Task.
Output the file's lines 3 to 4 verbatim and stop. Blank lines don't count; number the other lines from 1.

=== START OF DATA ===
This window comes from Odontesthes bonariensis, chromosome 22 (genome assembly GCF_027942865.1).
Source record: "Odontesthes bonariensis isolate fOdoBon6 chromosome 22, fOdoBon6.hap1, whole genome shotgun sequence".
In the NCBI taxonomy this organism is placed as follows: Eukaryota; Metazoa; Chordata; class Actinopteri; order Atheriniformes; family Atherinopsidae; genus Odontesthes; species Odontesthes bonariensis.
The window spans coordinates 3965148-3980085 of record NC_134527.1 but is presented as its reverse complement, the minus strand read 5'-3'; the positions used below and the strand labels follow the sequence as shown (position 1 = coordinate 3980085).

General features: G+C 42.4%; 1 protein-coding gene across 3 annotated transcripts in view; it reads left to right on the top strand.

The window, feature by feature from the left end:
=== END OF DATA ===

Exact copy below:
In the NCBI taxonomy this organism is placed as follows: Eukaryota; Metazoa; Chordata; class Actinopteri; order Atheriniformes; family Atherinopsidae; genus Odontesthes; species Odontesthes bonariensis.
The window spans coordinates 3965148-3980085 of record NC_134527.1 but is presented as its reverse complement, the minus strand read 5'-3'; the positions used below and the strand labels follow the sequence as shown (position 1 = coordinate 3980085).